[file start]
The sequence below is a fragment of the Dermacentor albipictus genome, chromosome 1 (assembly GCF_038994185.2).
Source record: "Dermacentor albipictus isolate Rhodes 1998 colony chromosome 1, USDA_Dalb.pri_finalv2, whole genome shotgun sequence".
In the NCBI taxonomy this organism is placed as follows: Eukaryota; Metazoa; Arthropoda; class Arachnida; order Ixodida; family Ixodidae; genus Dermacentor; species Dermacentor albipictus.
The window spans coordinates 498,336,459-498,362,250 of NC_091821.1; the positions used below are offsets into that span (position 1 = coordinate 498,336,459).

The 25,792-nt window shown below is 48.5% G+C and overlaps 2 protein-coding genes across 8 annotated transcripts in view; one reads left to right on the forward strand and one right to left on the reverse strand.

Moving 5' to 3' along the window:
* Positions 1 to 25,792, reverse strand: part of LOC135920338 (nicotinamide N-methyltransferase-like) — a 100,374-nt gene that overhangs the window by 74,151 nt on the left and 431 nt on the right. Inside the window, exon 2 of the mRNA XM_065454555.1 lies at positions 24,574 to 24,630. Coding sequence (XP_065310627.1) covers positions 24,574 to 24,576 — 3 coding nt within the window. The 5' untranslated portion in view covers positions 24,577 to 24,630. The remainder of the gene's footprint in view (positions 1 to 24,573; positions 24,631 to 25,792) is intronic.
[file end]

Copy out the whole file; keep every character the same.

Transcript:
The sequence below is a fragment of the Dermacentor albipictus genome, chromosome 1 (assembly GCF_038994185.2).
Source record: "Dermacentor albipictus isolate Rhodes 1998 colony chromosome 1, USDA_Dalb.pri_finalv2, whole genome shotgun sequence".
In the NCBI taxonomy this organism is placed as follows: Eukaryota; Metazoa; Arthropoda; class Arachnida; order Ixodida; family Ixodidae; genus Dermacentor; species Dermacentor albipictus.
The window spans coordinates 498,336,459-498,362,250 of NC_091821.1; the positions used below are offsets into that span (position 1 = coordinate 498,336,459).

The 25,792-nt window shown below is 48.5% G+C and overlaps 2 protein-coding genes across 8 annotated transcripts in view; one reads left to right on the forward strand and one right to left on the reverse strand.

Moving 5' to 3' along the window:
* Positions 1 to 25,792, reverse strand: part of LOC135920338 (nicotinamide N-methyltransferase-like) — a 100,374-nt gene that overhangs the window by 74,151 nt on the left and 431 nt on the right. Inside the window, exon 2 of the mRNA XM_065454555.1 lies at positions 24,574 to 24,630. Coding sequence (XP_065310627.1) covers positions 24,574 to 24,576 — 3 coding nt within the window. The 5' untranslated portion in view covers positions 24,577 to 24,630. The remainder of the gene's footprint in view (positions 1 to 24,573; positions 24,631 to 25,792) is intronic.